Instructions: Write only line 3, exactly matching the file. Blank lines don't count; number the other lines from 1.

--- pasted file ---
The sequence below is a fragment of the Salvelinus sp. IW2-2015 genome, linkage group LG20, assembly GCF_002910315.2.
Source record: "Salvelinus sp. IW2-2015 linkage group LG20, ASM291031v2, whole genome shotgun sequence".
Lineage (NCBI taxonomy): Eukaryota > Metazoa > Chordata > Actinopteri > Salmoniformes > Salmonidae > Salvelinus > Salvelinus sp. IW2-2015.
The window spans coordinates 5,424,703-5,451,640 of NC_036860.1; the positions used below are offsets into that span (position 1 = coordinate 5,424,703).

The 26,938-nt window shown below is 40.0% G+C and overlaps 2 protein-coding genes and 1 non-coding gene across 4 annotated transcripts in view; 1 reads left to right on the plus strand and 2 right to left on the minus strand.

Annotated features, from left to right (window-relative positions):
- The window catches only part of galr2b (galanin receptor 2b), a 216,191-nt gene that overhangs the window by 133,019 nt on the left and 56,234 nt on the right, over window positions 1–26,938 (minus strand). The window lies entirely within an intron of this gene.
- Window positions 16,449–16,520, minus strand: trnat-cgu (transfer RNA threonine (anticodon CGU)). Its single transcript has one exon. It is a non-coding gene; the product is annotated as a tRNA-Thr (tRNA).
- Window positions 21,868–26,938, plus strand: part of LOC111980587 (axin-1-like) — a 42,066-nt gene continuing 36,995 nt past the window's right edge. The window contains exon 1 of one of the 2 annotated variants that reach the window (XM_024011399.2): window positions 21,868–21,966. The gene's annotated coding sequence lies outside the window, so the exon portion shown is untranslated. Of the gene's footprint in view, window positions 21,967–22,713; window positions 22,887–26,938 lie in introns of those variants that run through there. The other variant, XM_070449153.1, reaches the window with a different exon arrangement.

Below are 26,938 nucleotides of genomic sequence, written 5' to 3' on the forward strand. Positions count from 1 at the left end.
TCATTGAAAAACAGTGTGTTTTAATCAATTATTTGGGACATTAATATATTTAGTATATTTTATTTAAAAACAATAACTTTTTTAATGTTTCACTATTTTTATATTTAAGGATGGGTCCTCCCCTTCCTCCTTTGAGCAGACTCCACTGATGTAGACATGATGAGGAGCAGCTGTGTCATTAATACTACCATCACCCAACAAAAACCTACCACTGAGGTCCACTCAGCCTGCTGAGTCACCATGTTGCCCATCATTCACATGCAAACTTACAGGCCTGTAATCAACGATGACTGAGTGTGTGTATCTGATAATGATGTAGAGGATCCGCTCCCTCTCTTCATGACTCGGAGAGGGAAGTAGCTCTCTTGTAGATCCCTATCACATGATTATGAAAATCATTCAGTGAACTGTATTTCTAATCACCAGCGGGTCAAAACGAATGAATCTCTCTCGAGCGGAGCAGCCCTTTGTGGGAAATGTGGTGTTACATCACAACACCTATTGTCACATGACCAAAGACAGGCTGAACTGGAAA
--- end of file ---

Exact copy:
Lineage (NCBI taxonomy): Eukaryota > Metazoa > Chordata > Actinopteri > Salmoniformes > Salmonidae > Salvelinus > Salvelinus sp. IW2-2015.